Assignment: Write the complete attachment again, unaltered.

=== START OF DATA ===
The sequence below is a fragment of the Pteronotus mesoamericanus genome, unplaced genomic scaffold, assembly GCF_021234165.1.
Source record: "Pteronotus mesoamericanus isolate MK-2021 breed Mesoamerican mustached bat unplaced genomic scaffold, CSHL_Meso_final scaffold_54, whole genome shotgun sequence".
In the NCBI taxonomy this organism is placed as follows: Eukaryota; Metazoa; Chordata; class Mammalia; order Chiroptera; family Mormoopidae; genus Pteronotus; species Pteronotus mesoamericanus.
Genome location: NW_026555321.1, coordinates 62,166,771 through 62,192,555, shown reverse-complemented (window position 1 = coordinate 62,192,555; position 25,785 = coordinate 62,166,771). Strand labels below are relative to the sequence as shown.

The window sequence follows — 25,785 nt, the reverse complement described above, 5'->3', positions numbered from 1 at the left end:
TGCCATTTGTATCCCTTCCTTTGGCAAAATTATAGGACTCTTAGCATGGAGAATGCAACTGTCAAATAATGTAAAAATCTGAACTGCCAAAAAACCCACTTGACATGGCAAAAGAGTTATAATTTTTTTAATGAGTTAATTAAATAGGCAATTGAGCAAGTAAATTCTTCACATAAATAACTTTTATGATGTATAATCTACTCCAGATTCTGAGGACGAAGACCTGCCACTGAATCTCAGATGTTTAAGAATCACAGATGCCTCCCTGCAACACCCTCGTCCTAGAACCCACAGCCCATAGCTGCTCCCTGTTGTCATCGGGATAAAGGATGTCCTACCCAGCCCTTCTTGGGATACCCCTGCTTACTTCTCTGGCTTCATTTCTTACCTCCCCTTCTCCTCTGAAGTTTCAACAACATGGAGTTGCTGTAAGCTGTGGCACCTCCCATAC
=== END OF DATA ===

The sequence below is a fragment of the Pteronotus mesoamericanus genome, unplaced genomic scaffold, assembly GCF_021234165.1.
Source record: "Pteronotus mesoamericanus isolate MK-2021 breed Mesoamerican mustached bat unplaced genomic scaffold, CSHL_Meso_final scaffold_54, whole genome shotgun sequence".
In the NCBI taxonomy this organism is placed as follows: Eukaryota; Metazoa; Chordata; class Mammalia; order Chiroptera; family Mormoopidae; genus Pteronotus; species Pteronotus mesoamericanus.
Genome location: NW_026555321.1, coordinates 62,166,771 through 62,192,555, shown reverse-complemented (window position 1 = coordinate 62,192,555; position 25,785 = coordinate 62,166,771). Strand labels below are relative to the sequence as shown.

The window sequence follows — 25,785 nt, the reverse complement described above, 5'->3', positions numbered from 1 at the left end:
TGCCATTTGTATCCCTTCCTTTGGCAAAATTATAGGACTCTTAGCATGGAGAATGCAACTGTCAAATAATGTAAAAATCTGAACTGCCAAAAAACCCACTTGACATGGCAAAAGAGTTATAATTTTTTTAATGAGTTAATTAAATAGGCAATTGAGCAAGTAAATTCTTCACATAAATAACTTTTATGATGTATAATCTACTCCAGATTCTGAGGACGAAGACCTGCCACTGAATCTCAGATGTTTAAGAATCACAGATGCCTCCCTGCAACACCCTCGTCCTAGAACCCACAGCCCATAGCTGCTCCCTGTTGTCATCGGGATAAAGGATGTCCTACCCAGCCCTTCTTGGGATACCCCTGCTTACTTCTCTGGCTTCATTTCTTACCTCCCCTTCTCCTCTGAAGTTTCAACAACATGGAGTTGCTGTAAGCTGTGGCACCTCCCATAC